“Why not just use simple, direct, easy-to-understand language?”
Jargon in the professions is all right when speaking to peers, but it’s a bane when used in public communication – it often obfuscates rather than clarifies. Why not just use simple, direct, easy-to-understand language?
This is the advocacy of University of Santo Tomas professor Dr. Rachelle B. Lintao, chair of the Department of English, who recently conducted a webinar on the topic.
Lintao, who is also the country representative of Clarity, an international organization that promotes the use of plain language in legal documents, writes: “Plain language puts the reader at the center— all the information provided in a document including the tone, style, and even design all help knowing that one is writing for the reader. The reader or audience here may be a single or multiple readers, a particular age group, or even professionals, busy people or even those with high or low reading skills.”
She adds that “Senator Manuel “Lito” Lapid has recently filed a bill requiring the use of plain language in government-issued advisories, notices and other similar documents for public dissemination and distribution.
“This Senate Bill (SB) No. 1911 filed in the 18th Congress is a welcome development in fully attaining our fundamental right to information as enshrined in the Philippine Constitution— not just accessing these documents but guaranteeing clear communication in these information obtained.
“Plain language is defined as a “communication in which the wording, structure, and design are so clear that intended readers can easily: find what they need, understand what they find, and use that information” (Plain Language Association International, 2016).”
Plain language is not baby talk, Dr. Lintao explains. It is not “dumbing down the information,” nor is it the “deliberate oversimplification or trivializing of a meaningful information that can even create imprecision.”
She cites Thomas Cooley Law School professor Joe Kimble as having refuted this “myth” by explaining that “plain language means clear and effective writing for the intended audience. Transforming a document into plain language requires skill, diligence, and patience to be able to clarify complexities and uncover unclear or ambiguous meanings which intricate, dense and impersonal writings tend to hide.”
Lapid’s bill is not the first of its kind. In the 16th Congress, (2010-2013), Lintao writes, “SB No. 1092 or the Plain Writing for Public Service Act of 2013 was filed by Senator Grace Poe-Llamanzares on July 24, 2013. It sought for the obligatory use of plain language in all government documents and pushed for the use of “simple, concise, easily understandable words and phrases in all government documents”, aimed at “avoiding jargon, redundancy, ambiguity and obscurity” and intended to “help the citizens in availing of government services.””
This was followed by SB 1733, the People’s Freedom of Information Act of 2013. Section 20 of that bill, according to Dr. Lintao, “proposed the different government agencies’ use of plain language that would include translating key provisions and information into different major Filipino languages as regards different transactions or information such as “communication orders, compliance, requirements or instructions issued to implement the provisions of the Act.”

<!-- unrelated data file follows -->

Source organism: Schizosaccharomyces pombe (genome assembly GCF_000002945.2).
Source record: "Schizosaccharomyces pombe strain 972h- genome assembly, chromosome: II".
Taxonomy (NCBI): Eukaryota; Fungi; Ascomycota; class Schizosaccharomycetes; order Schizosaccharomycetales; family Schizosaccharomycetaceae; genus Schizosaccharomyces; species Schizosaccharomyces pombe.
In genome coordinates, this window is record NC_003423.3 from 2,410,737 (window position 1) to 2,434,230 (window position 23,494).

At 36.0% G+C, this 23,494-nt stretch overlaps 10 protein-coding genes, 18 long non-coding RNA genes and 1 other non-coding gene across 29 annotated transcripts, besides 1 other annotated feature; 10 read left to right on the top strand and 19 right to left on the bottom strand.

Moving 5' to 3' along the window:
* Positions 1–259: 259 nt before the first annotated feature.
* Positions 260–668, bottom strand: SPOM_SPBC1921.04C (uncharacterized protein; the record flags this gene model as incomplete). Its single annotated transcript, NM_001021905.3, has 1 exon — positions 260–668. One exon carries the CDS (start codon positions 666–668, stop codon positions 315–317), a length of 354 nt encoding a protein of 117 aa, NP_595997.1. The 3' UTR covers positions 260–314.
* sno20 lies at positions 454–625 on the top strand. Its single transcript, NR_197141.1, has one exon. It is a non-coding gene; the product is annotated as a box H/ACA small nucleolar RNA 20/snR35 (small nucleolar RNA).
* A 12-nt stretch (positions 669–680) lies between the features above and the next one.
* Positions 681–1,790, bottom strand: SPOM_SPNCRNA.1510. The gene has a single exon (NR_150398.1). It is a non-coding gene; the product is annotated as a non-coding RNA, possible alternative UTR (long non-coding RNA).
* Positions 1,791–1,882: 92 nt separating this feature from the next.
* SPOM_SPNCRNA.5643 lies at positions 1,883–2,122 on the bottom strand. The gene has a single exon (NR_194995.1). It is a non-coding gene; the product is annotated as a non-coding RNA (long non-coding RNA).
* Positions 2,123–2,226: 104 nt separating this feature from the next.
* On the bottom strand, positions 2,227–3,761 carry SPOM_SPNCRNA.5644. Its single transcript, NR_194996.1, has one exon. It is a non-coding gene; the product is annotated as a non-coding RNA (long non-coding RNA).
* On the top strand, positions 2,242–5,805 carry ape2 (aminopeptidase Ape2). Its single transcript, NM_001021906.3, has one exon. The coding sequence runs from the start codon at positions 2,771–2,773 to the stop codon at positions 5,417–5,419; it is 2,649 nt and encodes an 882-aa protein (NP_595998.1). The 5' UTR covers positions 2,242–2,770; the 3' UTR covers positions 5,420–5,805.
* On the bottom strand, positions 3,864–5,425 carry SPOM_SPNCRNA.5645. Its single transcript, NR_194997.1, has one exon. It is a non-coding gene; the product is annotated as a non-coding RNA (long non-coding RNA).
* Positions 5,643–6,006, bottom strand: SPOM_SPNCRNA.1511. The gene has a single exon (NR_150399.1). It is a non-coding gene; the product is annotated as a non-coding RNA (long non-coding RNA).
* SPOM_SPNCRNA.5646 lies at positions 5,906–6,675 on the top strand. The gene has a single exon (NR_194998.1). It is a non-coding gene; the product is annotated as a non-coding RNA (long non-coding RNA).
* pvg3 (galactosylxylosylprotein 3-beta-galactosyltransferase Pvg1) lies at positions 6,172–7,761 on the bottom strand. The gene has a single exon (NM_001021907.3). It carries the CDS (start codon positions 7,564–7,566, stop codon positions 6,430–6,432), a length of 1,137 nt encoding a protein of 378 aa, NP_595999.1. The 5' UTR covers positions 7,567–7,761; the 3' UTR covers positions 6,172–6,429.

Lintao adds that in the 15th Congress, two senate and two house bills were filed. Sen. Miriam Defensor-Santiago filed SB 1770 (Plain Language in Health Insurance Act) and SB 1859 (Plain Language Act, required government documents issued to the public be written “clearly and in plain language”), and two bills were filed in the Lower House — House Bill (HB) No. 34 or the Plain Language Law of 2010 by Rep. Rene Relampagos, and another bill requiring the use of Plain Language in Insurance Policies by Rep. Narciso D. Santiago III.
“Unfortunately,” Lintao says, “none of the these bills were approved beyond the committee level [perhaps] due to the lack of priority afforded by the lawmakers to these kinds of bills.”
She also points out that “advocates of plain language recognize the iterative process of developing content to meet people’s needs. Plain language also focuses on the products that are designed to help people achieve their communications goals like understanding, following procedures, decision-making, evaluating risk and the like.
“It is also important to emphasize that user-testing or feedback is crucial in plain language in guaranteeing that concerns people may have with their communication are addressed.”
She concludes: “Considering the Filipinos in general, and in particular, the experts and novice readers, the old and young, professionals and students, the lawyers and the lay people who will benefit from plain language, it is time to support the plain language bill and advocate not just access to information but clear and comprehensible information.”
In view of all the studies that have come out showing the Philippines at the bottom of a heap of other countries when it comes to reading comprehension, Lintao’s suggestion to use plain language becomes even more timely and relevant.
*** Where are the missing Philhealth billions? We haven’t forgotten about them.
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